In the late spring of 1967, I was a 17-year-old high school student about to graduate from the Hebrew Institute of Long Island. But instead of dreams about prom night, what occupied my mind--and I expect those of most American Jews--was the "second Holocaust" in the making. After aligning with Syria and Jordan, blockading Israel's Red Sea, kicking out United Nations peacekeeping forces and moving his vast army and air force into the Sinai, Egypt's President Gamal Abdel Nasser had declared that the time had come to "annihilate the State of Israel once and for all."
It seemed likely. Our enemies had double the planes and tanks and almost 100,000 more soldiers. In Tel Aviv, rabbis of the chevra kadisha (burial society) were busy consecrating public parks to be used as cemeteries, and warehouses had stockpiled enough body bags to accommodate 40,000 casualties.
And then came the miracle: the lightning preemptive strike that not only eliminated the military threat but brought the magic news that Jerusalem was back in Jewish hands for the first time since the days of the Maccabees.
I will never forget the stunning and absolute joy that I, a young American Jew, felt at that news. I trembled, I cried and I sent up a prayer of deepest thanksgiving to the God of my fathers.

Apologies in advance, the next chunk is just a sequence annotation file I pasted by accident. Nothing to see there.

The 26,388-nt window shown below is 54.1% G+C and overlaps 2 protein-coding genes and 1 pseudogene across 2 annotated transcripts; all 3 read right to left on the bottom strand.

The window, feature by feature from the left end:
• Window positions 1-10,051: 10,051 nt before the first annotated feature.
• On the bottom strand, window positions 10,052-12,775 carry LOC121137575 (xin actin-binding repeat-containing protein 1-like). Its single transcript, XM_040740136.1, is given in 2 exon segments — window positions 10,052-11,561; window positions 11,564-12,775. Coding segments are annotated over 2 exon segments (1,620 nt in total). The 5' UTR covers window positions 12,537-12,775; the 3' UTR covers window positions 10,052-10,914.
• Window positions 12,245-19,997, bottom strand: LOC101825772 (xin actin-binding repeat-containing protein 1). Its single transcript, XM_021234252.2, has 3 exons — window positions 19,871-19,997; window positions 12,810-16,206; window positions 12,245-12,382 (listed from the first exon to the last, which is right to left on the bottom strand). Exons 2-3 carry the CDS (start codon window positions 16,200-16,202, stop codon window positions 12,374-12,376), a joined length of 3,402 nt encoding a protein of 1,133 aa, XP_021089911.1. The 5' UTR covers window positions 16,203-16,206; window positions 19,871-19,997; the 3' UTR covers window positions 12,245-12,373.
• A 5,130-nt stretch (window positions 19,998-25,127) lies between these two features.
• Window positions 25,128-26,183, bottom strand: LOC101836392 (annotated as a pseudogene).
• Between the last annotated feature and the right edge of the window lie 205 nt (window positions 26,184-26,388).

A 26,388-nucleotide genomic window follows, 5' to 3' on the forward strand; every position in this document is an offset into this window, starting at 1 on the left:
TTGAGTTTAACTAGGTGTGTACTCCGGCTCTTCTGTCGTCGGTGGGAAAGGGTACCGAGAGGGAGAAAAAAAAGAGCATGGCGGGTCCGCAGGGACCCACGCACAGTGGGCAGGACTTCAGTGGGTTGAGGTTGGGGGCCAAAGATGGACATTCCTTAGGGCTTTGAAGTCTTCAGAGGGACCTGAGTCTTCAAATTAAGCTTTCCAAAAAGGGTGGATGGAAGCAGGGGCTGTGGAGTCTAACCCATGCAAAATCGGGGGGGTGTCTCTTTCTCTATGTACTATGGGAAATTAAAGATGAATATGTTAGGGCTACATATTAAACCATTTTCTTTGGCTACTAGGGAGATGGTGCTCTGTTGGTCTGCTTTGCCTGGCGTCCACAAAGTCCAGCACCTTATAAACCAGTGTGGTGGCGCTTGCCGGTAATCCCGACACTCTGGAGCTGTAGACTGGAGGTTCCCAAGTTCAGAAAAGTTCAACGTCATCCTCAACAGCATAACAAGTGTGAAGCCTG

More than 50 years later, a similar joy enveloped me as the U.S. Embassy finally moved to Jerusalem. This is the key element missing from nearly all American and international coverage of the move--and without it, no observer can grasp the magnitude of what has changed. For Israelis, the embassy's relocation was not simply logistical. It was a full-throated rejection of a decades-long Arab campaign of vicious historical revisionism, which seeks to promote the absurd and obscene claim that the Jewish people never had any connection to Jerusalem. Just recently, Palestinian President Mahmoud Abbas's senior advisor Mahmoud al-Habbash was quoted in the Algemeiner calling any Jewish connection to the holy city "an imperialist myth that exploited and distorted history and the holy sites in order to advance and justify imperialist projects."
That Muslims should claim exclusive ownership of the capital of the Kingdom of David, settled by Jews continuously since 1007 BCE, is as ugly a piece of cultural appropriation as is imaginable. Nevertheless, the lie has made enormous inroads, as evidenced by the December 21 UN vote in which 128 nations condemned the U.S. decision to move the embassy...